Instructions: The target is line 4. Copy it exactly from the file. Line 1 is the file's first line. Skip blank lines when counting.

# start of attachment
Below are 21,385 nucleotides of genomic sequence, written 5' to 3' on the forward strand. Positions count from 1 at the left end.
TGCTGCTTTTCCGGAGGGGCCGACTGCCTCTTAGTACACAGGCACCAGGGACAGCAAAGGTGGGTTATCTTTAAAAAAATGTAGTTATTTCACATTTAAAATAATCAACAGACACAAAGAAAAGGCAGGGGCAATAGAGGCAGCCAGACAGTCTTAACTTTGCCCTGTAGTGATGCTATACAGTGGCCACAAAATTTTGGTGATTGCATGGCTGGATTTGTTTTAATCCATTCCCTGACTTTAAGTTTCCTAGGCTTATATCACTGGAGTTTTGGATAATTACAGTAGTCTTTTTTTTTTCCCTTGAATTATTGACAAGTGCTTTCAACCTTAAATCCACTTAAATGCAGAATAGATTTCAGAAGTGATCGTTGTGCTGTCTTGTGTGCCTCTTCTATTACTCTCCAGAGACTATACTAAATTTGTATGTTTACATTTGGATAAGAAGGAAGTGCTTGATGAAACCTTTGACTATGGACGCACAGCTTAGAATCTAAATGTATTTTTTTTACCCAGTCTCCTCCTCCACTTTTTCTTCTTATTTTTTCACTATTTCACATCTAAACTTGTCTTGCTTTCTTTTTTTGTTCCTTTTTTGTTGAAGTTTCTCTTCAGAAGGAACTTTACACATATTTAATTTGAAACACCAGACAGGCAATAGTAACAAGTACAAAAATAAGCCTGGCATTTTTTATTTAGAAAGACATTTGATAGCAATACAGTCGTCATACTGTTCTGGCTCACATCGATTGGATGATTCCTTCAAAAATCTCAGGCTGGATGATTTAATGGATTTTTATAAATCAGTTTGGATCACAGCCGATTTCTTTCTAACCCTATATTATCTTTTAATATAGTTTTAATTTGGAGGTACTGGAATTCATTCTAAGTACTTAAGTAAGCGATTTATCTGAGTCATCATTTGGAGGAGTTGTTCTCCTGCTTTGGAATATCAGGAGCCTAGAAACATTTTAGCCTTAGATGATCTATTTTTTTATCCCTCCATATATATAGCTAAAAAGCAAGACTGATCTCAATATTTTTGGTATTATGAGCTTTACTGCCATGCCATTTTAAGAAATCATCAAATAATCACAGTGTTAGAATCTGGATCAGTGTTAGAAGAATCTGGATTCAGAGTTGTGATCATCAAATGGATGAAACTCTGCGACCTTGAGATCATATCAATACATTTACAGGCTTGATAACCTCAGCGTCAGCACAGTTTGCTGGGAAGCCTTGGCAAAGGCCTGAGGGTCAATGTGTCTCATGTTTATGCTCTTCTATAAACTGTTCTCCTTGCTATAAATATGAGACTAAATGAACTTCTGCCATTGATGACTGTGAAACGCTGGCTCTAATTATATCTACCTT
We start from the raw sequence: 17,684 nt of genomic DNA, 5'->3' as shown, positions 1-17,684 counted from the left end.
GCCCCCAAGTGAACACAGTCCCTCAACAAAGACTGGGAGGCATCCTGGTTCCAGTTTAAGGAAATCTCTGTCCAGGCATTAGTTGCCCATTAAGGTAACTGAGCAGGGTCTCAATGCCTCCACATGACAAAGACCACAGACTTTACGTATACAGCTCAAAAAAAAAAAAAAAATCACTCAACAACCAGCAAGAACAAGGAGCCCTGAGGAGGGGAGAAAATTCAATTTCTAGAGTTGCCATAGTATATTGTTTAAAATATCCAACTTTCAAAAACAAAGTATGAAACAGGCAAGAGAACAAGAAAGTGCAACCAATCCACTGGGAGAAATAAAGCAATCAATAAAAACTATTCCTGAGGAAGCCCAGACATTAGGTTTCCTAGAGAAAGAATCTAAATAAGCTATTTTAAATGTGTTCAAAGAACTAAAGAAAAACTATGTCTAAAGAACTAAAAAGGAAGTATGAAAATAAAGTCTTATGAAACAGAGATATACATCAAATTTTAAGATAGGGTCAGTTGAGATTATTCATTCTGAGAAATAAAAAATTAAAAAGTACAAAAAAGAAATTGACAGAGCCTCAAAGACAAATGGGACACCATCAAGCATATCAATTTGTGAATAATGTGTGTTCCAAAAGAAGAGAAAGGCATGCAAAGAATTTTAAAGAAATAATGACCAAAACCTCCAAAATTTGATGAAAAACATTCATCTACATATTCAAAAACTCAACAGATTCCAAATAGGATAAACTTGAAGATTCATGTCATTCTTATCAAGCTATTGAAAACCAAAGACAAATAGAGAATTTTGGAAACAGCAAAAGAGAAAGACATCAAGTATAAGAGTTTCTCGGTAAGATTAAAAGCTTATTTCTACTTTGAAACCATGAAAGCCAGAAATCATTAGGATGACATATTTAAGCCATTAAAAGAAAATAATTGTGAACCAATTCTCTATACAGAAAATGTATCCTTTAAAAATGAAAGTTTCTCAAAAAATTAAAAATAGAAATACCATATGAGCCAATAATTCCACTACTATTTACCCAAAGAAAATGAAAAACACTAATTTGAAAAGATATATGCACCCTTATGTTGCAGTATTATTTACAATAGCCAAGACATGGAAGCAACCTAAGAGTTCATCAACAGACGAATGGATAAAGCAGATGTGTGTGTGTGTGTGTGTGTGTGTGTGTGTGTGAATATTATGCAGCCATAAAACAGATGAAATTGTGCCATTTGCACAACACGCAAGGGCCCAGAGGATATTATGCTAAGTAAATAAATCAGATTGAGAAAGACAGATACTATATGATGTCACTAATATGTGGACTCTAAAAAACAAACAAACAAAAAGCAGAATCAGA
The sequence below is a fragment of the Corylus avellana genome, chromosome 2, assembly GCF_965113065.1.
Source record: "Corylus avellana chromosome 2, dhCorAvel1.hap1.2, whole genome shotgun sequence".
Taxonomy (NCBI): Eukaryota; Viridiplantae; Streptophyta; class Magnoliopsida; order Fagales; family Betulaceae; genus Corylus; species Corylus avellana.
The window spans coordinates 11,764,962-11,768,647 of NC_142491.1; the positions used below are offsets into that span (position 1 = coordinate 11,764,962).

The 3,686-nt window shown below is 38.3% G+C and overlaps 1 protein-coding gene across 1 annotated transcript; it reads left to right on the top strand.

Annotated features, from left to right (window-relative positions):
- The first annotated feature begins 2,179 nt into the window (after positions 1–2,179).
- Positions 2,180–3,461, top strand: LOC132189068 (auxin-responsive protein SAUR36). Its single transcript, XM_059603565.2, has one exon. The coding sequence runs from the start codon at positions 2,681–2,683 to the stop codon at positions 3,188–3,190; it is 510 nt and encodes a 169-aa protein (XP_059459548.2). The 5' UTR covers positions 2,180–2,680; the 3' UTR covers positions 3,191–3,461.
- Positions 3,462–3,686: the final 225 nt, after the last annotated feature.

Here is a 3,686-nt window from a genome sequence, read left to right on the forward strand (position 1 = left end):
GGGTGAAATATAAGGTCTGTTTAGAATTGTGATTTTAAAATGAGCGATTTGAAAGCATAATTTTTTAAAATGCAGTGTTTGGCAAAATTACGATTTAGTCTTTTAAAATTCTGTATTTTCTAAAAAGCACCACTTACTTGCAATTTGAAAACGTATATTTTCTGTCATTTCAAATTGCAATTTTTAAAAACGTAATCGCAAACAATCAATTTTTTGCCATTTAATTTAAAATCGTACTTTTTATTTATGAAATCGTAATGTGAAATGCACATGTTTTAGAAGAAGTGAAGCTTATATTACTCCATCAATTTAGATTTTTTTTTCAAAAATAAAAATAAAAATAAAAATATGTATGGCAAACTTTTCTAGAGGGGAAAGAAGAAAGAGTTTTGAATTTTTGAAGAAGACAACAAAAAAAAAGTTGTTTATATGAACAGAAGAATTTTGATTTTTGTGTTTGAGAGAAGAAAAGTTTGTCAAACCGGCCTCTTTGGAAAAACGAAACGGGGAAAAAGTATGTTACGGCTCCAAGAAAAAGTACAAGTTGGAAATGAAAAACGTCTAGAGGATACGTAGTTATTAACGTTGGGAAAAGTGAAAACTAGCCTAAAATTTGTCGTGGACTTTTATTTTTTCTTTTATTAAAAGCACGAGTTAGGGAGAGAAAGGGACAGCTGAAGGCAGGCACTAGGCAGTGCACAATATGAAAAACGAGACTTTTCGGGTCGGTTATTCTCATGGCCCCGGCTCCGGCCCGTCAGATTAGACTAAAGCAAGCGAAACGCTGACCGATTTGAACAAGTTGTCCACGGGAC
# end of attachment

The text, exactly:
GCCCCCAAGTGAACACAGTCCCTCAACAAAGACTGGGAGGCATCCTGGTTCCAGTTTAAGGAAATCTCTGTCCAGGCATTAGTTGCCCATTAAGGTAACTGAGCAGGGTCTCAATGCCTCCACATGACAAAGACCACAGACTTTACGTATACAGCTCAAAAAAAAAAAAAAAATCACTCAACAACCAGCAAGAACAAGGAGCCCTGAGGAGGGGAGAAAATTCAATTTCTAGAGTTGCCATAGTATATTGTTTAAAATATCCAACTTTCAAAAACAAAGTATGAAACAGGCAAGAGAACAAGAAAGTGCAACCAATCCACTGGGAGAAATAAAGCAATCAATAAAAACTATTCCTGAGGAAGCCCAGACATTAGGTTTCCTAGAGAAAGAATCTAAATAAGCTATTTTAAATGTGTTCAAAGAACTAAAGAAAAACTATGTCTAAAGAACTAAAAAGGAAGTATGAAAATAAAGTCTTATGAAACAGAGATATACATCAAATTTTAAGATAGGGTCAGTTGAGATTATTCATTCTGAGAAATAAAAAATTAAAAAGTACAAAAAAGAAATTGACAGAGCCTCAAAGACAAATGGGACACCATCAAGCATATCAATTTGTGAATAATGTGTGTTCCAAAAGAAGAGAAAGGCATGCAAAGAATTTTAAAGAAATAATGACCAAAACCTCCAAAATTTGATGAAAAACATTCATCTACATATTCAAAAACTCAACAGATTCCAAATAGGATAAACTTGAAGATTCATGTCATTCTTATCAAGCTATTGAAAACCAAAGACAAATAGAGAATTTTGGAAACAGCAAAAGAGAAAGACATCAAGTATAAGAGTTTCTCGGTAAGATTAAAAGCTTATTTCTACTTTGAAACCATGAAAGCCAGAAATCATTAGGATGACATATTTAAGCCATTAAAAGAAAATAATTGTGAACCAATTCTCTATACAGAAAATGTATCCTTTAAAAATGAAAGTTTCTCAAAAAATTAAAAATAGAAATACCATATGAGCCAATAATTCCACTACTATTTACCCAAAGAAAATGAAAAACACTAATTTGAAAAGATATATGCACCCTTATGTTGCAGTATTATTTACAATAGCCAAGACATGGAAGCAACCTAAGAGTTCATCAACAGACGAATGGATAAAGCAGATGTGTGTGTGTGTGTGTGTGTGTGTGTGTGTGTGAATATTATGCAGCCATAAAACAGATGAAATTGTGCCATTTGCACAACACGCAAGGGCCCAGAGGATATTATGCTAAGTAAATAAATCAGATTGAGAAAGACAGATACTATATGATGTCACTAATATGTGGACTCTAAAAAACAAACAAACAAAAAGCAGAATCAGA